A New Look Nevada Wolf Pack

A New Look Nevada Wolf Pack

Mountain West Basketball

A New Look Nevada Wolf Pack


A New Look Nevada Wolf Pack

Expectations are sky high for the Wolf Pack next year.

There are a lot of new faces for this Wolf Pack team

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Gone is deadeye Kendall Stephens and Lindsey Drew is still in the rehab stage coming back from an Achilles injury.  With four sit one year transfers eligible this season along with Grad transfer Trey Porter and McDonalds All-American Jordon Brown it seems that this year Eric Musselman has lots of puzzle pieces at his disposal, how they fit together is still up in the air.

Coach Musselman has changed the way Nevada has played every year he has been there.  Last years team, while possessing some of the ideal traits of positionless basketball that is the trend in the NBA had some glaring weaknesses.  In a lot of ways Nevada’s team philosophy last year was “you can’t guard us, we will outscore you.” While that mentality will likely still prevail, Nevada wants to play even faster this year, it is Nevada on defense this year that I can’t wait to see.

Rim protection and lob pass are two phrases you didn’t hear in Reno last year except in a yearning capacity.  Both are expected to return to local vernacular with the addition of three players listed at 6’11”, Jordan Brown, Trey Porter, and K.J. Hymes.  With athletic bigs offering some protection and a deep bench Nevada should be able to extend their defense and play with more intensity defensively every possession.  

With seven scholarship seniors on this year’s squad don’t expect coach Musselman to be calling many timeouts.  With a coaching philosophy that has a heavy focus on empowering the players on the court, and trusting them to know what to do Nevada led the nation with fewest timeouts per game, calling less than one per game. There may not be another team in the country with as much D1 experience as Nevada, but could that be a problem?

One of the prevalent topics in Reno this summer has been about time.  Not in the metaphysical sense but in the pragmatic, as with only 200 minutes in a college game how will those minutes be divided up.  In his first three years at Nevada, Musselman has played with a short rotation, only going seven or eight deep. Due to the way Nevada went about rebuilding their program they earned the nickname Transfer U.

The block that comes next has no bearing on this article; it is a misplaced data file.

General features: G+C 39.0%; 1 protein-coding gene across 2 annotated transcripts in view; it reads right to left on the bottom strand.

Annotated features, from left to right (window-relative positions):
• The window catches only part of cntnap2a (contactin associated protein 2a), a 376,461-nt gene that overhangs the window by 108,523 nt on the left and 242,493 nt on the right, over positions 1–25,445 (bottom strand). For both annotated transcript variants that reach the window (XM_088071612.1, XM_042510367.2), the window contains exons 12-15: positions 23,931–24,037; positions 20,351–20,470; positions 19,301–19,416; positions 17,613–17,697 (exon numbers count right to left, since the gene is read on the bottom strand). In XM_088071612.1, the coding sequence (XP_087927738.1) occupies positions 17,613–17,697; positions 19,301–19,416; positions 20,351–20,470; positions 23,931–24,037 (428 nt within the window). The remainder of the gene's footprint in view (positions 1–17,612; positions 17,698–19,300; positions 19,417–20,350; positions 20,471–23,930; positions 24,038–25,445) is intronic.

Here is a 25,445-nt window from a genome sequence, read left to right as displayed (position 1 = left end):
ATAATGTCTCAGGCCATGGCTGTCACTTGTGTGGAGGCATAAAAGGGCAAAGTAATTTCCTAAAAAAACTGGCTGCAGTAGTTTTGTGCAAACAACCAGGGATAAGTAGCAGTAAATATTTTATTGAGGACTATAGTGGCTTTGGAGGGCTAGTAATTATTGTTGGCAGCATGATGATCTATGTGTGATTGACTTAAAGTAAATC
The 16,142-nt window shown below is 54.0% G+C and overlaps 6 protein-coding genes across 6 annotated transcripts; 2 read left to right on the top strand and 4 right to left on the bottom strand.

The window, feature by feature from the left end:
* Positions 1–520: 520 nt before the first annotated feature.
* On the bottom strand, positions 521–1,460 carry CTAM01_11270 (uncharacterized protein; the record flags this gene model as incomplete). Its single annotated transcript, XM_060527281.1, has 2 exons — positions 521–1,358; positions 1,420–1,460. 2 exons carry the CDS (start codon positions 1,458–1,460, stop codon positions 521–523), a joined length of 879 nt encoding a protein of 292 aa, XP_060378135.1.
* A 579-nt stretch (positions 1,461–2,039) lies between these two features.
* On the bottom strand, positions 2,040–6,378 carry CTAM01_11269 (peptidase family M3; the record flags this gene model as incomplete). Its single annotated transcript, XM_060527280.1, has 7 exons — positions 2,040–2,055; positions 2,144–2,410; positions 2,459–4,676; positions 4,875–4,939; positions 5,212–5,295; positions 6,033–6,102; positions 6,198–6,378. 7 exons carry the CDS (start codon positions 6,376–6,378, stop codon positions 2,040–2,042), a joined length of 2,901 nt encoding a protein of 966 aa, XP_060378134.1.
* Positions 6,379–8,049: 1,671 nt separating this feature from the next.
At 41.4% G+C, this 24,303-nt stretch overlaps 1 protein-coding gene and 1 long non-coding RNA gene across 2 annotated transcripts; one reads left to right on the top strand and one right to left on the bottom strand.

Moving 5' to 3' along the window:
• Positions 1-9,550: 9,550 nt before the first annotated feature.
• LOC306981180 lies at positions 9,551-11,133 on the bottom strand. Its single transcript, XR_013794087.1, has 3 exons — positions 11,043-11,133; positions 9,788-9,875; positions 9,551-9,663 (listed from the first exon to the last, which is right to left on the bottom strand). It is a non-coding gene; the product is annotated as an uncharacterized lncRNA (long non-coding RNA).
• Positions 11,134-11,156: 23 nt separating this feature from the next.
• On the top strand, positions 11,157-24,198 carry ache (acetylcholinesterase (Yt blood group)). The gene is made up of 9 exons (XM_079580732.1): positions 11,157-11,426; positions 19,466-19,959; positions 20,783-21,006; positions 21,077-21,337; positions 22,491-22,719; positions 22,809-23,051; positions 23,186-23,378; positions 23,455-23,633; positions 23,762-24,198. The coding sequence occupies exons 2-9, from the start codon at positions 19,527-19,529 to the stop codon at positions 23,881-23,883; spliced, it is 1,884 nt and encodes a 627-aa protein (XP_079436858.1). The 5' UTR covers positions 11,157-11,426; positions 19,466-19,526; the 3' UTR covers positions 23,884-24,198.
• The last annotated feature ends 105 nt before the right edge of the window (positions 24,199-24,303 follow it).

While this had it’s upside it also meant that on any given year there would only be seven or eight scholarship players eligible to play. It will be interesting to see if Musselman finds those seven or eight players he trusts and they get the bulk of the minutes or with the deep experienced bench, we see those minutes spread around.

Flexibility is what Nevada will have a ton of this year, they can go big with 6’11” Brown, 6’11” Porter (with an eye-opening 44.5 inch vertical) 6’7” Caroline and the 6’7” Martin twins Cody and Caleb.  Want to go small, just go with 6’7” Thurman, 6’7” Caroline, 6’7” Cody Martin, 6’2” Nisre Zouzoua and 5’10 Jazz Johnson or 6’3” Corey Henson.

With the likely starting line up of Brown, Porter, Caroline and the Martin twins, the second team of Johnson, Zouzoua, Henson, Thurman, and Hymes is certainly formidable on paper.  Lindsey Drew the starting point guard last year is still rehabbing from an Achilles injury.

eIt will be mid-November before he will be able to evaluate his situation as to whether he will return this season or sit out. Needless to say, a healthy Lindsey Drew would just give Nevada another weapon and even more senior leadership.

Whatever this year’s iteration of Nevada Basketball under Musselman end up looking like there are some things we will see for sure.  You will see the scoreboard at Lawlor working hard this year, you will see the Martin twins make a couple blind passes to one another that will make you ask “how did he know his brother was there?” and should Nevada meet preseason expectations and win their 3rd consecutive MWC regular season title you will also see a shirtless coach Musselman again.


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